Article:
Brexit: When An Irresistible Force Meets And Immovable Object?

Brexit interests and intrigues in equal measure as it dominates the headlines. In recent weeks, however, there has been a shift in the mood as reality begins to bite.

Making The Case

Report after report and government statement after government statement make the case for Brexit but in doing so show a shifting resolve. Government ministers produce flurries of papers to explain how issues will be dealt with but repeatedly raise more questions than answers.

The main arguments focus on the development of a special relationship between the United Kingdom and the European Union in the years after Brexit. The greater the argument, however, the more it highlights that what will come afterwards may look a lot like what was there before.

Some technical arrangements and names will change but the substance of what is already in place is likely to be copied into any future agreement. Government highlights the finality of the Brexit decision but stresses the need to work closely with the European Union and retain access to its markets and other benefits.

The idea of a harsh Brexit characterised by cutting ties with Europe and signing trade deals with countries around the world is becoming increasingly delayed. Recent thinking suggests the need to stay close to Europe and even closer to its profitable market of hundreds of millions of wealthy citizens.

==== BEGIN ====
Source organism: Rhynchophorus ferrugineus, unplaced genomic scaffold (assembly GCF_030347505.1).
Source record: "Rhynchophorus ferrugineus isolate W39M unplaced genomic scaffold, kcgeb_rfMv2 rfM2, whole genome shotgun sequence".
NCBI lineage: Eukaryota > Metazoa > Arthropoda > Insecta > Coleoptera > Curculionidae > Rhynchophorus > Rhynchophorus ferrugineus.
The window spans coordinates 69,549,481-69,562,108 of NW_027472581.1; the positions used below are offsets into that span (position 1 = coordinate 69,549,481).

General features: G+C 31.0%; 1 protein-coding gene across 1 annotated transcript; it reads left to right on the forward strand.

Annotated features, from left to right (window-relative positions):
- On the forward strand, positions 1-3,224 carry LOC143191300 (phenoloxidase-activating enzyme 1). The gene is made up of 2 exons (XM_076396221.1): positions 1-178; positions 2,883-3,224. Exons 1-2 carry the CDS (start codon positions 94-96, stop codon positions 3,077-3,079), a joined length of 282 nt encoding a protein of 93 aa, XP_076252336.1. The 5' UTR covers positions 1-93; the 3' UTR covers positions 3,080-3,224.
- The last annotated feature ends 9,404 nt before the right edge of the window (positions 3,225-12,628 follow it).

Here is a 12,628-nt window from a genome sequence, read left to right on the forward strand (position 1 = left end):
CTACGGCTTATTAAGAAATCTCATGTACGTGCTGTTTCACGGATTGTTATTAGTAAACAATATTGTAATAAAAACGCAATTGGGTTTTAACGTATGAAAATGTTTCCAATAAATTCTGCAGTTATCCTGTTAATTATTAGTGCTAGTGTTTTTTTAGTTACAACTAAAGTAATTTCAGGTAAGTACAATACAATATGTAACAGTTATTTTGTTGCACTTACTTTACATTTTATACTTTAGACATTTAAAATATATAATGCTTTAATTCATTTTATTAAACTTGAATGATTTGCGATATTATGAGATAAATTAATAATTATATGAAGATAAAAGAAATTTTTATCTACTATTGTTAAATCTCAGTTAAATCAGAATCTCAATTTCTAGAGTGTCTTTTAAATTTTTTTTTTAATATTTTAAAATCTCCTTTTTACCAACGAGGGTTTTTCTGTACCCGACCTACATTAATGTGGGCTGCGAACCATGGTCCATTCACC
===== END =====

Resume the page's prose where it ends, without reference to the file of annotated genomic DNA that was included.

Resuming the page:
A New Direction

From the confusion of recent months the direction of travel has shifted from a position of unilateral independence to multilateral interdependence. Such change is not, of course, explicit but the nuance of recent language reflects the transition as negotiations progress in a painfully slow manner.

Everything from free trade to the single market to the role of the European court is discussed although the original ‘Brexit means Brexit’ hard-line stance lessens with each official utterance. Even the central argument on immigration is weakened as evidence shows a greater threat from the loss of skilled people who, as taxpayers, make a substantial contribution to the economy.

The avalanche of information now available to the public undermines many of the arguments put forward by those who opted to leave at the time of the vote. There remains, nevertheless, genuine concern amongst a minority of those in favour of leaving even though a sober review of the facts would allay many fears.

Government too must review its position, not least because the core argument on immigration has been diluted to the point of defeat. Ultimately, however, the desire to work with the European Union and within its lucrative markets will triumph, as a relationship of accommodation will be agreed to avoid economic shocks on both sides.

So, when the irresistible force of Brexit meets the immovable object of reality there can be only one winner, no matter how slow or sloppy the deal.